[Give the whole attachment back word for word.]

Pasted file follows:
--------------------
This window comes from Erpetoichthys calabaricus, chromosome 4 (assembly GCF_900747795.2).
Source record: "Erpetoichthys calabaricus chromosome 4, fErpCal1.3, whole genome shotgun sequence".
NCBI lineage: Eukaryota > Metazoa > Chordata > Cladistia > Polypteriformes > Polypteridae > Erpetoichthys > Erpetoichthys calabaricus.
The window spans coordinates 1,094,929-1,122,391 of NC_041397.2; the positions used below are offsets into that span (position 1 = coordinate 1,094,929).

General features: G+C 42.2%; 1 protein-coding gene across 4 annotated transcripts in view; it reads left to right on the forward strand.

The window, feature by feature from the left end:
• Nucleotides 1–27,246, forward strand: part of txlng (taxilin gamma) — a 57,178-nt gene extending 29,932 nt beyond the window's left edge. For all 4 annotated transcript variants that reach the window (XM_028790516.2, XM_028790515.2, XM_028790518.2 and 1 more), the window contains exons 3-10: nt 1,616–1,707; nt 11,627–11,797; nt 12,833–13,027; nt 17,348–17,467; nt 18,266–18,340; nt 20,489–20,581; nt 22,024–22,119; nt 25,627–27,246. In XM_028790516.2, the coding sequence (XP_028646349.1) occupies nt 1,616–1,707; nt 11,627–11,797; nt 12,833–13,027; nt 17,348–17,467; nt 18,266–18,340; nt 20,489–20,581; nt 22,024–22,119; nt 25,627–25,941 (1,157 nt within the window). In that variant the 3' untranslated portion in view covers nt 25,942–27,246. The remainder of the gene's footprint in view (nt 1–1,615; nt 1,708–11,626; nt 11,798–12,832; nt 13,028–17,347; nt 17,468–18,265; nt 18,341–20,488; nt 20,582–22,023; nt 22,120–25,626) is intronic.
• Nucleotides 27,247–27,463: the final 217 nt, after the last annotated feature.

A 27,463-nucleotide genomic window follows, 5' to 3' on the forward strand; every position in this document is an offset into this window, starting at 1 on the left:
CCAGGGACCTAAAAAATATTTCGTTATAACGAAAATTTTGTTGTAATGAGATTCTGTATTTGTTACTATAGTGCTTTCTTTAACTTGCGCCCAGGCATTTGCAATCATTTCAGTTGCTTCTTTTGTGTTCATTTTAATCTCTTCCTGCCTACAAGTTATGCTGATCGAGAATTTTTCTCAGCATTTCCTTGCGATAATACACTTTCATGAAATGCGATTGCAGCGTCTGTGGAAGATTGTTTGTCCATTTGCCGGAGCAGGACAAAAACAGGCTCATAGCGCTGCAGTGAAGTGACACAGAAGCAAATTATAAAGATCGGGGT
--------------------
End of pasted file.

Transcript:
This window comes from Erpetoichthys calabaricus, chromosome 4 (assembly GCF_900747795.2).
Source record: "Erpetoichthys calabaricus chromosome 4, fErpCal1.3, whole genome shotgun sequence".
NCBI lineage: Eukaryota > Metazoa > Chordata > Cladistia > Polypteriformes > Polypteridae > Erpetoichthys > Erpetoichthys calabaricus.
The window spans coordinates 1,094,929-1,122,391 of NC_041397.2; the positions used below are offsets into that span (position 1 = coordinate 1,094,929).

General features: G+C 42.2%; 1 protein-coding gene across 4 annotated transcripts in view; it reads left to right on the forward strand.

The window, feature by feature from the left end:
• Nucleotides 1–27,246, forward strand: part of txlng (taxilin gamma) — a 57,178-nt gene extending 29,932 nt beyond the window's left edge. For all 4 annotated transcript variants that reach the window (XM_028790516.2, XM_028790515.2, XM_028790518.2 and 1 more), the window contains exons 3-10: nt 1,616–1,707; nt 11,627–11,797; nt 12,833–13,027; nt 17,348–17,467; nt 18,266–18,340; nt 20,489–20,581; nt 22,024–22,119; nt 25,627–27,246. In XM_028790516.2, the coding sequence (XP_028646349.1) occupies nt 1,616–1,707; nt 11,627–11,797; nt 12,833–13,027; nt 17,348–17,467; nt 18,266–18,340; nt 20,489–20,581; nt 22,024–22,119; nt 25,627–25,941 (1,157 nt within the window). In that variant the 3' untranslated portion in view covers nt 25,942–27,246. The remainder of the gene's footprint in view (nt 1–1,615; nt 1,708–11,626; nt 11,798–12,832; nt 13,028–17,347; nt 17,468–18,265; nt 18,341–20,488; nt 20,582–22,023; nt 22,120–25,626) is intronic.
• Nucleotides 27,247–27,463: the final 217 nt, after the last annotated feature.

A 27,463-nucleotide genomic window follows, 5' to 3' on the forward strand; every position in this document is an offset into this window, starting at 1 on the left:
CCAGGGACCTAAAAAATATTTCGTTATAACGAAAATTTTGTTGTAATGAGATTCTGTATTTGTTACTATAGTGCTTTCTTTAACTTGCGCCCAGGCATTTGCAATCATTTCAGTTGCTTCTTTTGTGTTCATTTTAATCTCTTCCTGCCTACAAGTTATGCTGATCGAGAATTTTTCTCAGCATTTCCTTGCGATAATACACTTTCATGAAATGCGATTGCAGCGTCTGTGGAAGATTGTTTGTCCATTTGCCGGAGCAGGACAAAAACAGGCTCATAGCGCTGCAGTGAAGTGACACAGAAGCAAATTATAAAGATCGGGGT